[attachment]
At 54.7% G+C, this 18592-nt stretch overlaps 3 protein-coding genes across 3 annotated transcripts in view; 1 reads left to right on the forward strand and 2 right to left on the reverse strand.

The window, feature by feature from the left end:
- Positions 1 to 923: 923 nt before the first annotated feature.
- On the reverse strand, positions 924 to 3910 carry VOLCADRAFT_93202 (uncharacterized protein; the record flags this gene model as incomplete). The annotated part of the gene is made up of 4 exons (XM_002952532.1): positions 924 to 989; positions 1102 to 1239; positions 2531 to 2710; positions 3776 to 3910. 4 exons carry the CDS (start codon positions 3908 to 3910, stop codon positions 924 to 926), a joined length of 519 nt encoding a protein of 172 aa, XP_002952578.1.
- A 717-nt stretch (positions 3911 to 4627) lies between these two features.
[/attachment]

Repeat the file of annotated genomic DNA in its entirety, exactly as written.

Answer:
At 54.7% G+C, this 18592-nt stretch overlaps 3 protein-coding genes across 3 annotated transcripts in view; 1 reads left to right on the forward strand and 2 right to left on the reverse strand.

The window, feature by feature from the left end:
- Positions 1 to 923: 923 nt before the first annotated feature.
- On the reverse strand, positions 924 to 3910 carry VOLCADRAFT_93202 (uncharacterized protein; the record flags this gene model as incomplete). The annotated part of the gene is made up of 4 exons (XM_002952532.1): positions 924 to 989; positions 1102 to 1239; positions 2531 to 2710; positions 3776 to 3910. 4 exons carry the CDS (start codon positions 3908 to 3910, stop codon positions 924 to 926), a joined length of 519 nt encoding a protein of 172 aa, XP_002952578.1.
- A 717-nt stretch (positions 3911 to 4627) lies between these two features.